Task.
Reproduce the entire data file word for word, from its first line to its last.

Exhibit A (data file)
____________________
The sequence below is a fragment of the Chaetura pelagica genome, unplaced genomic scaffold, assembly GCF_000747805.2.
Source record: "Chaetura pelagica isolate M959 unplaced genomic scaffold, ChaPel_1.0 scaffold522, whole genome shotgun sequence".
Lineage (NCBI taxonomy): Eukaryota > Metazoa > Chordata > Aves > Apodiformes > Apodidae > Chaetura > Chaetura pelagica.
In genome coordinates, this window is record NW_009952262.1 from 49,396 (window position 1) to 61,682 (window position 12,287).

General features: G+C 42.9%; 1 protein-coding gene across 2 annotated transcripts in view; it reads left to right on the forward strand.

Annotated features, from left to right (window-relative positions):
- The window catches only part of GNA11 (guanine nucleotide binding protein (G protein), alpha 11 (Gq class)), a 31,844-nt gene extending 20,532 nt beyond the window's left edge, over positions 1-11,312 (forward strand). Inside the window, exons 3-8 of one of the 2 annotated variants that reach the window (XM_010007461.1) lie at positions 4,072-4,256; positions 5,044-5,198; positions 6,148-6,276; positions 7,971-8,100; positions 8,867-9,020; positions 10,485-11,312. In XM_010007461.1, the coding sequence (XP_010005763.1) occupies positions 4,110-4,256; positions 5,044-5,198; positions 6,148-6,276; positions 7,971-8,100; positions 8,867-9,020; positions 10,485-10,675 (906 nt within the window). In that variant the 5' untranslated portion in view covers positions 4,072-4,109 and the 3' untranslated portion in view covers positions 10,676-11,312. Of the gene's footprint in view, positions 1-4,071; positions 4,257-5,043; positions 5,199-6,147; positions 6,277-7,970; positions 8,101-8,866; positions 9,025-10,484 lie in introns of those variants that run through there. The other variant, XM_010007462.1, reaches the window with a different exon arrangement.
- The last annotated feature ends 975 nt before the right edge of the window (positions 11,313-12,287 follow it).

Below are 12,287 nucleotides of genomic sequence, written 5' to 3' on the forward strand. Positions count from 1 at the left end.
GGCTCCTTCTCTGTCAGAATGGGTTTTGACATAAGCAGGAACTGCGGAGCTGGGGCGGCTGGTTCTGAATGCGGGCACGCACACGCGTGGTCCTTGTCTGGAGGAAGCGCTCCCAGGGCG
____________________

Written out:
The sequence below is a fragment of the Chaetura pelagica genome, unplaced genomic scaffold, assembly GCF_000747805.2.
Source record: "Chaetura pelagica isolate M959 unplaced genomic scaffold, ChaPel_1.0 scaffold522, whole genome shotgun sequence".
Lineage (NCBI taxonomy): Eukaryota > Metazoa > Chordata > Aves > Apodiformes > Apodidae > Chaetura > Chaetura pelagica.
In genome coordinates, this window is record NW_009952262.1 from 49,396 (window position 1) to 61,682 (window position 12,287).

General features: G+C 42.9%; 1 protein-coding gene across 2 annotated transcripts in view; it reads left to right on the forward strand.

Annotated features, from left to right (window-relative positions):
- The window catches only part of GNA11 (guanine nucleotide binding protein (G protein), alpha 11 (Gq class)), a 31,844-nt gene extending 20,532 nt beyond the window's left edge, over positions 1-11,312 (forward strand). Inside the window, exons 3-8 of one of the 2 annotated variants that reach the window (XM_010007461.1) lie at positions 4,072-4,256; positions 5,044-5,198; positions 6,148-6,276; positions 7,971-8,100; positions 8,867-9,020; positions 10,485-11,312. In XM_010007461.1, the coding sequence (XP_010005763.1) occupies positions 4,110-4,256; positions 5,044-5,198; positions 6,148-6,276; positions 7,971-8,100; positions 8,867-9,020; positions 10,485-10,675 (906 nt within the window). In that variant the 5' untranslated portion in view covers positions 4,072-4,109 and the 3' untranslated portion in view covers positions 10,676-11,312. Of the gene's footprint in view, positions 1-4,071; positions 4,257-5,043; positions 5,199-6,147; positions 6,277-7,970; positions 8,101-8,866; positions 9,025-10,484 lie in introns of those variants that run through there. The other variant, XM_010007462.1, reaches the window with a different exon arrangement.
- The last annotated feature ends 975 nt before the right edge of the window (positions 11,313-12,287 follow it).

Below are 12,287 nucleotides of genomic sequence, written 5' to 3' on the forward strand. Positions count from 1 at the left end.
GGCTCCTTCTCTGTCAGAATGGGTTTTGACATAAGCAGGAACTGCGGAGCTGGGGCGGCTGGTTCTGAATGCGGGCACGCACACGCGTGGTCCTTGTCTGGAGGAAGCGCTCCCAGGGCG